Last updateWed, 14 Oct 2020 1pm


Volume 84 (Fall 2012 - Spring 2013)

Google Doodle Disappoints

Decision Not to Feature An Easter Doodle Sparks Outrage

cesar-chavez-doodleAs much as I hate to admit it, one of the things I look forward to on any holiday is seeing what type of innovative doodle Google has come up with. It is always an interest­ing experience to see how creative the different doodles are and how imaginative Google proves to be over time. Therefore, you can only imagine my surprise when I saw that Google’s homepage on Easter Sunday did not feature an Easter related doodle. Instead, the website chose to honor Cesar Chavez who would have been 86 years old.

Although I was surprised, I got over it and moved on. In fact, I thought I would be one of the few people who noticed. It wasn’t un­til the next morning that I realized that I was not alone in my observa­tion. Not only did others notice, but much to my surprise, some were furious.

The controversial decision to forego an Easter doodle sparked outrage among many, ranging from conservative publications to those on social media, many of whom praised Bing for featuring an Eas­ter egg picture.

Fox News host Dana Perino Peri­no tweeted, “I thought the Chavez-google thing was a hoax or an early April Fool’s Day prank. Are they just going to leave that up there all day?”

Other Google users were so angry they threatened to stop us­ing the search engine, tweeting, “Unbelievable! Their true colors are showing! Yahoo here I come!” “Booo!! to Google for making their holiday doodle about Cesar Chavez’s 86th birthday instead of Easter,” “Google uses Cesar Chavez on Easter instead of using something Easter related? Okay, I’m switching to Bing.”

I understand that Google features a variety of doodles throughout the year honoring a wide range of oc­casions, including the birthdays of historical figures. However, on a day when so many people around the world are celebrating a holiday they hold near and dear, it seems a little insensitive that Google would choose not to honor such a special holiday.

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Why the Rush? Time Management is Key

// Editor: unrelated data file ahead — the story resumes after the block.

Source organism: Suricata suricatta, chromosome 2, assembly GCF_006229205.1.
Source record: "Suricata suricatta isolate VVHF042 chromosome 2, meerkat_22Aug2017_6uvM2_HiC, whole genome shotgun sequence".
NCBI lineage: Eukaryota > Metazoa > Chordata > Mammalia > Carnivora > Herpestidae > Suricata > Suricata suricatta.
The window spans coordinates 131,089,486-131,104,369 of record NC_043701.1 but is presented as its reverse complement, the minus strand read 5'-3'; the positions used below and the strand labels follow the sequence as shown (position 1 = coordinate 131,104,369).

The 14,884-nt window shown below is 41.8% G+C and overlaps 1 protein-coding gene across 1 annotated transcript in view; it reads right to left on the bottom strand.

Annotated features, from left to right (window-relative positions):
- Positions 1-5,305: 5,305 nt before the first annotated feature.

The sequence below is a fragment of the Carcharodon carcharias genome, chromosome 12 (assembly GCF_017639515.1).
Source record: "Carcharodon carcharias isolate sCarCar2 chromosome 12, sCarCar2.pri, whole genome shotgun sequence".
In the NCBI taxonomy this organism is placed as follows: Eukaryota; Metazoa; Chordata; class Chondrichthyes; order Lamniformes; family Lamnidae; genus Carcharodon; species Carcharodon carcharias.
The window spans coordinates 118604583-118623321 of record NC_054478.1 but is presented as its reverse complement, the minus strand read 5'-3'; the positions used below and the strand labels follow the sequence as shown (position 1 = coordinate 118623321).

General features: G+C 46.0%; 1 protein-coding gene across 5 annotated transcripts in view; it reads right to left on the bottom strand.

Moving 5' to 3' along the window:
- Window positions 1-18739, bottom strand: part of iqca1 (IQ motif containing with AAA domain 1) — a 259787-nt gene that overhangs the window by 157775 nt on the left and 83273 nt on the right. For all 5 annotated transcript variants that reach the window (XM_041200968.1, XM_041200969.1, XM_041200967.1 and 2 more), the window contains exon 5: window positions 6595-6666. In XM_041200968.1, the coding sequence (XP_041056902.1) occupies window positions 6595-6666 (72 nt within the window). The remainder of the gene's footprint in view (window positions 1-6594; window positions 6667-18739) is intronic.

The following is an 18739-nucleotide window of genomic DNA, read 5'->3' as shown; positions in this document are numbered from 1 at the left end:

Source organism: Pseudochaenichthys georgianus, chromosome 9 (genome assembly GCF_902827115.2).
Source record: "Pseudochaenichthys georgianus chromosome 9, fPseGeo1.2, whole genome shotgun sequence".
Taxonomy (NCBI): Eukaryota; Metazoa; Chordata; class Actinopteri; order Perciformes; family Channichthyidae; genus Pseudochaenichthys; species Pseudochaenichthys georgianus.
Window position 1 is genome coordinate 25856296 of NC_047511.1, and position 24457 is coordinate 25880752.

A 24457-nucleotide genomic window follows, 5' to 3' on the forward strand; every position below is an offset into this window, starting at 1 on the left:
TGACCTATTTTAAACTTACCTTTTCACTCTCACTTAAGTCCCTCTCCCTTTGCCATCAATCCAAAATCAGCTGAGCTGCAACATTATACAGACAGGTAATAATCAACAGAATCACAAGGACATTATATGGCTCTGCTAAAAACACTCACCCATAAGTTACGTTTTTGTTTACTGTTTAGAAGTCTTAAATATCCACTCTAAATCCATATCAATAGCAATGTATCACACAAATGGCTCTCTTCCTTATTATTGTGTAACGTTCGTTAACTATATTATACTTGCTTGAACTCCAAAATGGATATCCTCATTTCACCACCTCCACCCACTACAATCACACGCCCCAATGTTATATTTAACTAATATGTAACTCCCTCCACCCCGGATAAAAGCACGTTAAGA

Time-ManagementSo, the saying is true. Time flies when you least expect it. Yet, how is it that time can always be slipping away from us?

We’re only human; we run late, miss deadlines, and occasionally forget to do things. But it all revolves around time. Students at MU are trying to master the ways of time management to rid themselves of any lateness whatsoever.

I know that if I could have one super power (other than flying), it would be the ability to control time. I would be a “time-bender.” If I had to meet a tight deadline but was short on time, I would magically give myself an extra two hours to get it done.

What a perfect world.

However, I have created some great tips to managing time and making time your friend, not your worst enemy. You do not have to do all of them- unless you want to be super-crazy organized, then by all means, go for it. But just by doing one of these, you will find that time will become your friend.

Keep your long-term goals in sight: I find that making a to-do list for the week is a good way to achieve your long-term goals. It may seem a bit overwhelming at first, but crossing things off of the list will alleviate stress and keep you focused and driven.

Schedule anything that you are aware of for that week: In your planner, write down any work times, social events, and even some study breaks to give yourself some down time. Scheduling on a calendar helps you see your weeks and allows planning accordingly.